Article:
by Lenore Broughton
Intrigued by an article written by Winifred McCarthy that appeared in the November 16, 2011 edition of True North Reports, I attended a committee meeting on Diversity and Equity at Burlington High School on December 12 of last year. It was immediately evident that Ms. McCarthy had not been reporting an imaginary issue. Forty or fifty people had gathered that Tuesday, a strong majority of them very eager to get on with the implementation of Diversity, Equity and Inclusion in the Burlington Public Schools.
During the public’s question and comment time which preceded the actual meeting, an older long time Burlington resident voiced her concern that the Task Force Report, by focusing so rigidly on group identity instead of the individual, was actually fomenting the very racism it professes to oppose. Furthermore, what about the academic success of the individual child?
There was no direct response to this query of concern. But later David Davidson, School Board Member from Ward 3, asked the committee to “paint a picture of how we get everyone to achieve equally and at a very high level”.
Dr. Dan Balon, Director of the Office of Diversity and Equity, addressed both queries when he explained that his goal is not Utopian. He said the goal of equity will have been achieved when race, gender, religious preference, etc. are not predictors of academic success.
This goal….on the face of it…seems ultimately fair and balanced….hardly racist at all. Who would begrudge an educational outcome that did not depend on the group to which one happened to belong? The outcome should depend on one’s own talents and hard efforts, the expertise of good teachers, and a solid curriculum….. right?
Well……here’s where it gets tricky.
Definitions of a solid curriculum, teacher expertise and just what it means to reach a “high level” vary a great deal. There are no longer the agreed-upon educational targets that once prevailed.
Somewhere in this big conglomerate of groups everyone is going to such lengths to accommodate – those based on gender, or sexual preference, or color, or religion, or income status – there is one group that is singled out for particular disdain. It is the group described variably as conventional, white, privileged, and wedded to its Judeo/Christian values and beliefs.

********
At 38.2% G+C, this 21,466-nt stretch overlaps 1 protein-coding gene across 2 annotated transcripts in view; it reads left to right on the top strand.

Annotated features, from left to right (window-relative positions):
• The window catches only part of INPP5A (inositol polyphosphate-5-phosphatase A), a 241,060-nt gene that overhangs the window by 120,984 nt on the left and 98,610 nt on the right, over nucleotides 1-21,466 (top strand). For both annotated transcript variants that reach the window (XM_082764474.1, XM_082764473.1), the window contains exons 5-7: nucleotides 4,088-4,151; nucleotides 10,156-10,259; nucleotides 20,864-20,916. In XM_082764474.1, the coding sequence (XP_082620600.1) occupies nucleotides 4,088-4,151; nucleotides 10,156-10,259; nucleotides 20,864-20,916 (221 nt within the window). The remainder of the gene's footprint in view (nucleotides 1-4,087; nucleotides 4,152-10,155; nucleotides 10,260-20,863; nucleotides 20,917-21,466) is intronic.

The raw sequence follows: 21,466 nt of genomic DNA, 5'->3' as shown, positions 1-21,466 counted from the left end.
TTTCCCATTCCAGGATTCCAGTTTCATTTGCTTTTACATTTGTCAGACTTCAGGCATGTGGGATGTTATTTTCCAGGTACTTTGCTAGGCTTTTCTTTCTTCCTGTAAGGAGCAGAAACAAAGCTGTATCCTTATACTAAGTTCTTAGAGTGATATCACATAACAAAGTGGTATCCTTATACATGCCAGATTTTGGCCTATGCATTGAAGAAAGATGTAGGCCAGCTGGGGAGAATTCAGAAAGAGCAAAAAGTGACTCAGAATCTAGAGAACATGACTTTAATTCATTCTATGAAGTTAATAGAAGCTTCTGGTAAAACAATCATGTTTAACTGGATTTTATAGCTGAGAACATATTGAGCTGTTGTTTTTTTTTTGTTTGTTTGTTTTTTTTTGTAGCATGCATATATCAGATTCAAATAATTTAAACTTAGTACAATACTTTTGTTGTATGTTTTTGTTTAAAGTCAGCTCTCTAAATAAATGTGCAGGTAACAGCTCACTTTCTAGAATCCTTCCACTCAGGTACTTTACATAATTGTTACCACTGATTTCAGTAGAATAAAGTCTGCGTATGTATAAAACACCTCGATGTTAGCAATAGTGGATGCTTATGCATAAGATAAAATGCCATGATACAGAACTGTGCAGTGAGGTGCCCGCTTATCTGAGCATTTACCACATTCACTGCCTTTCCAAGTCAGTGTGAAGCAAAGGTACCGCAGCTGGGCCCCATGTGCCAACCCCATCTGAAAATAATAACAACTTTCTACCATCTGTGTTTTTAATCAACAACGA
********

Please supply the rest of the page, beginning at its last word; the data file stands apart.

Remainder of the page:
This over-achieving, particularly successful American group, or culture, from which most of us derive, is to be relegated to the back of the bus.
So, yes, they say let’s have more equity and meanwhile to make our task easier, let’s eliminate the Judeo/Christian culture, thereby lowering our expectations and stifling a child’s natural inclination to excel.
The Task Force Report is replete with disdain for so-called “white culture”. Liz Curry, community member, parent and a member of the original Task Force echoed this sentiment when she spoke of the urgency of making the “white dominated culture” feel the “discomfort”, as a sign that the schools were on the right track.
This discomfort is what the Task Force and now the Committee assumes will cathartically accompany the massive re-training of the leadership, the teachers, and the staff presently in charge of our Burlington Public Schools. The curriculum which has for years been expunging traces of white Judeo Christian culture is in for further refinement, too, in order to insure that it is “anti-racist (and) culturally responsive”.
Oh, woe the children!! How very sad that the innocent refugee, thinking she has arrived in the land of opportunity, finds herself instead in a place that is bent on denying her the keys to the kingdom. In the name of Equity.
Former Speech/Language Pathologist